In the process, many residents of Colorado Springs, but especially the men and women most committed to making the city thrive, have learned a few other lessons. That perpetual chaos can be exhausting. That the value of the status quo rises with the budget's bottom line. And that it helps when the people responsible for running the city are actually talking with one another. All it took was a few years running an experiment that everyone involved seems happy is over.

Posted by orrinj at 5:59 AM


Nearly Everyone's a Winner: Funds Rose Again Last Quarter (Stan Choe, 7/02/17, AP)

The good times keep rolling for fund investors.

Nearly every type of fund rose last quarter, whether focused on stocks or bonds, U.S. or foreign. Gains were so widespread that more than 7,000 of the roughly 7,600 funds that Morningstar tracks made money over the last three months. The nearly universal climb for funds means many retirement accounts and other portfolios are the largest they've ever been. The average 401(k) balance had already come into the second quarter at a record level, according to Fidelity. [...]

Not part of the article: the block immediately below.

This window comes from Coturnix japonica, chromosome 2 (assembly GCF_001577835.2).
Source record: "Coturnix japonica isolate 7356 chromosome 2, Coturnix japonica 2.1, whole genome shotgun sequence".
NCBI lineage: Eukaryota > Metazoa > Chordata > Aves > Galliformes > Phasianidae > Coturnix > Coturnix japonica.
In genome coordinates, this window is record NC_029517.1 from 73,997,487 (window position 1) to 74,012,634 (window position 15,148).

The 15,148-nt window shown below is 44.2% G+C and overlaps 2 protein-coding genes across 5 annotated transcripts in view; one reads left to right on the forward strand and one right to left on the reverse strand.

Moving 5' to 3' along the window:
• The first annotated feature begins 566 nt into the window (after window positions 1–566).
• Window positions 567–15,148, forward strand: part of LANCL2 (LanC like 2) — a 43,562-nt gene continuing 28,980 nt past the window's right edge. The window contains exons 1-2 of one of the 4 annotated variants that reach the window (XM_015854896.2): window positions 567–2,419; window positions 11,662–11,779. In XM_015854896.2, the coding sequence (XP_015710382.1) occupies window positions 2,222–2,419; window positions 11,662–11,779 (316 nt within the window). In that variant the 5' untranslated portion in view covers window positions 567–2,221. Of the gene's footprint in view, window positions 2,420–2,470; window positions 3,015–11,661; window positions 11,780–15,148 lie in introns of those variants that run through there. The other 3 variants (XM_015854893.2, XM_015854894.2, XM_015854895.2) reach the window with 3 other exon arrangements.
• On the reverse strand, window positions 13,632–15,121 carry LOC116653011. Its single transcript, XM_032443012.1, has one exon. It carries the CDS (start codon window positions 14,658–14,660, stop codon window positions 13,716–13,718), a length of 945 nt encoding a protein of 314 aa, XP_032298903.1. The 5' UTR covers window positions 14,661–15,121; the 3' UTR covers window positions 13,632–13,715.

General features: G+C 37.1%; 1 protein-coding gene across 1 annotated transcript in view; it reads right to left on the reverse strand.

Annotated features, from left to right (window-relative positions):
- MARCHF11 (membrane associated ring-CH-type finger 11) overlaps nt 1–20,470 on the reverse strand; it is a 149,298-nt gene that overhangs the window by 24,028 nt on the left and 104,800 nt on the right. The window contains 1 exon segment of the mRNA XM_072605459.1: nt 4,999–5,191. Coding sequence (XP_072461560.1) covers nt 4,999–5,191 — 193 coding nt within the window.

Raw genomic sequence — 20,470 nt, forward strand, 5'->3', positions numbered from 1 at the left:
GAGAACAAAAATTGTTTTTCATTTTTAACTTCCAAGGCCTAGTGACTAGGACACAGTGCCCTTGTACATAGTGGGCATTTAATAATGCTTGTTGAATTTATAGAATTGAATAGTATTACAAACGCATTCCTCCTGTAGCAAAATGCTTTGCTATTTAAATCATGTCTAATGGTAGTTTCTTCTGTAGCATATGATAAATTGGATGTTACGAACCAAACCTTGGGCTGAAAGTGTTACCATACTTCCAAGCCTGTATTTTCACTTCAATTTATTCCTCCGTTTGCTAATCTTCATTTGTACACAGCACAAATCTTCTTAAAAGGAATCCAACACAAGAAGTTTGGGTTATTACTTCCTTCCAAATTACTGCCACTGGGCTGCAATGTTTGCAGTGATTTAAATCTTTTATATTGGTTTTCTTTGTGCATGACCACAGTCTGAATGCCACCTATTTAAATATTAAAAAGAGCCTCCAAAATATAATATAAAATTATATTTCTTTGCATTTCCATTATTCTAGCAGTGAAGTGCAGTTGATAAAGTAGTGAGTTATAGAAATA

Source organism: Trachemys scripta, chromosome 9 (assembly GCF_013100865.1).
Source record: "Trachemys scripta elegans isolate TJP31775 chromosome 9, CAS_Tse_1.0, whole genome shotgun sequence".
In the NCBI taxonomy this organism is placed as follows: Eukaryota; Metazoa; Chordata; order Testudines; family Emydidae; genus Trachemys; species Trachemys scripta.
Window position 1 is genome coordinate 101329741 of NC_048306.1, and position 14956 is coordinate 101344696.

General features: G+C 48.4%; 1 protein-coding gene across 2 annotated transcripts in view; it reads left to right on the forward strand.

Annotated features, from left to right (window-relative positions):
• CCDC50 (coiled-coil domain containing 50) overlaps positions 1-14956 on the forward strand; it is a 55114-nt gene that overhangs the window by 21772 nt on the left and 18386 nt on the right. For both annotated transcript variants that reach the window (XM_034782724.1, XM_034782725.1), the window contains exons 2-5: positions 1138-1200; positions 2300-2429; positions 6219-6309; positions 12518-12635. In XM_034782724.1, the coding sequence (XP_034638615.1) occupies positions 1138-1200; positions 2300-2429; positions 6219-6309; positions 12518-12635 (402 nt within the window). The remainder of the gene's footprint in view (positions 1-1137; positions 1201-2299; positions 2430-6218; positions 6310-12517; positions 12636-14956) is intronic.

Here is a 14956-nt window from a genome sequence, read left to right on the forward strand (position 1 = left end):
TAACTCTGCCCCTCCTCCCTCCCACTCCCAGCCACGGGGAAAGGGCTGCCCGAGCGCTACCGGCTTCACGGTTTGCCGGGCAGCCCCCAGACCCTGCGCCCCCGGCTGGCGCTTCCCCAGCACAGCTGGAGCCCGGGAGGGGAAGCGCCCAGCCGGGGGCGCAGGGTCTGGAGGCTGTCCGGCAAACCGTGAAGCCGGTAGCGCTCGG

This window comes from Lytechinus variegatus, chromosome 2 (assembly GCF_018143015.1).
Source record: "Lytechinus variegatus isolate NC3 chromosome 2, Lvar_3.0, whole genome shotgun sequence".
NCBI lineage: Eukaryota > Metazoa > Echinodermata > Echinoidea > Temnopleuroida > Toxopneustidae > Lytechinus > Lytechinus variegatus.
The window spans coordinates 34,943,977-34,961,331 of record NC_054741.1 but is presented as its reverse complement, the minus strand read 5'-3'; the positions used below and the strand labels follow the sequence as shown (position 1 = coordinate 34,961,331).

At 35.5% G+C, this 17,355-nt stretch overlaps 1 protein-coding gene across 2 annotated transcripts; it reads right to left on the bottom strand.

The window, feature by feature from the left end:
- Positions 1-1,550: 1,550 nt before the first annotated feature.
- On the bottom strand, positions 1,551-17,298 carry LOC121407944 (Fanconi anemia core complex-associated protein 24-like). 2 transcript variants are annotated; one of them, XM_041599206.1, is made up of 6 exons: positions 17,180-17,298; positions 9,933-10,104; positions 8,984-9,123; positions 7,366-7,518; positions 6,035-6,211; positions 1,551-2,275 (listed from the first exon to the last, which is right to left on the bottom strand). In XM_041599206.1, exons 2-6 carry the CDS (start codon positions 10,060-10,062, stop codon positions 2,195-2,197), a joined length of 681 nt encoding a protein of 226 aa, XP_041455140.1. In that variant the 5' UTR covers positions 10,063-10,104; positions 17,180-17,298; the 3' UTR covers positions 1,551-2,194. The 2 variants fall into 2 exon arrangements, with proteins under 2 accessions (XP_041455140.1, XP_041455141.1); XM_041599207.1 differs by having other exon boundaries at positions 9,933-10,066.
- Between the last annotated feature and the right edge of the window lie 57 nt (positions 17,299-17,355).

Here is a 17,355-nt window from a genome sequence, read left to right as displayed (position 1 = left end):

The largest mutual fund by assets, and one that's the centerpiece of many retirement portfolios, closed out its seventh straight quarter of gains. Vanguard's Total Stock Market Index fund returned 3.1 percent for the three months through Thursday.

Only the economy he inherited--and his failure to enact any of his plans--is keeping Donald above water.

Posted by orrinj at 5:45 AM


That Diss Song Known as 'Yankee Doodle' (DAVID SEGALJULY 1, 2017, ny tIMES)

To decode this very un-P.C. put-down, you first need to know that the song has only a nominal connection to pasta. The macaronis were members of a subculture of British fops in the 1760s and 1770s, who took their name from the Italian ingredient that would have seemed exotic and sophisticated in England at the time. The trend started with aristocrats, but caught on with middle- and working-class lads as well. [...]